Four generations of the Tabarrini Family have tended to these vines… then in the late ’90’s, Giampaolo decided to continue the tradition in a new way by bottling their own wine. The results are fantastic!

If you don’t know much about Umbria wine, here are a few facts.

  • Umbria is the region sitting next to Tuscany to the southwest.
  • Wine regions include Orvieto, Torgiano and Montefalco Sagrantino.
  • 850,000 hectoliters of wine produced each year…only a small percent of Italy’s production.
  • Grechetto is the top white grape producing a full bodied white wine.
  • Sagrantino, the typical red grape from the Montefalco area, is the hero of this region first appearing at the end of the 19th century. Traditionally this grape was only made in a sweet version and Sagrantino Passito DOC was authorized in 1977.
  • In 1992 Montefalco Sagrantino Secco and Passito became the 12th Italian wine to be designated a DOCG (a controlled and guaranteed demonination of origin). This designation requires a minimum aging of 30 months before release.

Tabarrini is a leading producer of Montefalco Sagrantino. Half of their twenty-two hectares of vineyards are dedicated to the Sagrantino grape, used in five of the six wines they produce. The wine I’ve sampled the most, thanks to the Live Wine Blogging Session at the Conference and the gift bottle in our Welcome Bag, is their Montefalco Sagrantino DOCG. This wine is one of three under their Colle Grimadesco trademark used for their highest quality wines.

Montefalco Sagrantino, Colle Grimaldesco, DOCG 2004 & 2005

  • 100% Sangrantino grapes
  • 10-15 year old vineyards with sandy, muddy soil mixed with some clay and river pebbles
  • Wine is soaked on the skins for over a month, aged 30 months in French oak then 6 months in bottle.
  • Deep ruby red color
  • Aroma is fragrant of blackberries and cassis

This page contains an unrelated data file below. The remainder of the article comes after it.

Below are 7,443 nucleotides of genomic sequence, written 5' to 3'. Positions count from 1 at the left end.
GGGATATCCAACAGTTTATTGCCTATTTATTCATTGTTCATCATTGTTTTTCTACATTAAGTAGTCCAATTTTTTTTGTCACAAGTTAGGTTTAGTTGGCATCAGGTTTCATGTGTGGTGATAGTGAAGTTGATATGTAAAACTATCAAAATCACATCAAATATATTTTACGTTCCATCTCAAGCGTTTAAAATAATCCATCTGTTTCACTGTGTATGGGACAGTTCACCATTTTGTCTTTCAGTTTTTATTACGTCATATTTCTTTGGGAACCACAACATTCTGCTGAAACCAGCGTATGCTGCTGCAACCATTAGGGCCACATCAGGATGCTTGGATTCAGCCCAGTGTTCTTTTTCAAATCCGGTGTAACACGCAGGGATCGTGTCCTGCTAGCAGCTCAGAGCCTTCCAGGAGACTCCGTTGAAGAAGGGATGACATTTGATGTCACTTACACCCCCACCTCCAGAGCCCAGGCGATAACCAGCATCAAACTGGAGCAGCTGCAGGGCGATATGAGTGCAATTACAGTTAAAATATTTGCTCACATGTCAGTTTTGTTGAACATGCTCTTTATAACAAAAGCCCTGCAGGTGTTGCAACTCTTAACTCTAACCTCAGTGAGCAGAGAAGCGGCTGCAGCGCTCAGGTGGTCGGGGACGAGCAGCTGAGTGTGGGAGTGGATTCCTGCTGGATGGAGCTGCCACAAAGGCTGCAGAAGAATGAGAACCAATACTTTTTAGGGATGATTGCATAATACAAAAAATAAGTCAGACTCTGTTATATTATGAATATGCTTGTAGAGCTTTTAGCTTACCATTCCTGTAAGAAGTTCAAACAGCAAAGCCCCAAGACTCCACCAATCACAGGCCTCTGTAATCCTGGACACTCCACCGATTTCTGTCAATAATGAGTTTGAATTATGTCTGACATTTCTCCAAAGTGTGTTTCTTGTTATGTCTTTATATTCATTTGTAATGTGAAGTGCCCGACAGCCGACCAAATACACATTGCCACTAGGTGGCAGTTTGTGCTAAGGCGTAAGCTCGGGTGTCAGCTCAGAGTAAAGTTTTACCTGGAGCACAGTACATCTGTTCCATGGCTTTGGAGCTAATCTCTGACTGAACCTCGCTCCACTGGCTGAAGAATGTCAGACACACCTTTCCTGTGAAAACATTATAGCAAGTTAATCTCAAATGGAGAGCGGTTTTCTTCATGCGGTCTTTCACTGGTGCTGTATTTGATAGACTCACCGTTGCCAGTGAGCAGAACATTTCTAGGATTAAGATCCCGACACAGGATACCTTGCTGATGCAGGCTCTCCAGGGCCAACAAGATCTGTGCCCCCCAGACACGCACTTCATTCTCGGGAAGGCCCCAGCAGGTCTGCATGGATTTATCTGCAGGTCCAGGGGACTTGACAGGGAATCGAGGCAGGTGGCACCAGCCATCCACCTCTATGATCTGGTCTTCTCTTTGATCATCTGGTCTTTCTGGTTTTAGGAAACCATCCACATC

• BIG red full of berry flavor and spice… uniqueness and complexity of this wine comes through in every sip.
  • Pair with roasts, braised meats, mature cheeses
  • 14% alcohol.

Visit Tabarrini’s website for a look at their full wine line-up then buy them on line here. You can also ‘Like’ them on Facebook and follow Giampolo on Twitter.

And when you’re in Umbria, visit their cantina on the property. It represents Tabarrini’s innovation and tradition…three floors including one for fermentation, one for barrels and a cellar completely underground. On the first floor you can see the ritual drying of the Sagrantino grapes.

You don’t want to miss a chance to taste these special wines with Giampaolo himself!

Viareggio, a Tuscan Culture and Coast Weekend

Tuscany + Beach + Sea + Sun + Italian Food = What more could you ask for? It’s all in Viareggio, on the Versilian Coast of Tuscany. Our first trip here, unlike the stop in Lucca, was totally planned. Mapping out our first Italian holiday adventure since moving to Europe, I thought what about a few September days at the beach while in Tuscany? Beach doesn’t typically come to mind when you think of Tuscany but we found it and loved it!

We crossed the mountain headed northeast from Lucca and within 40 minutes arrived to a quiet dark Viareggio and the Hotel President. Excited to see the town the next morning, we awoke early and out our big windows was the perfect view…long beach, beach clubs, a boardwalk, sunshine and sea.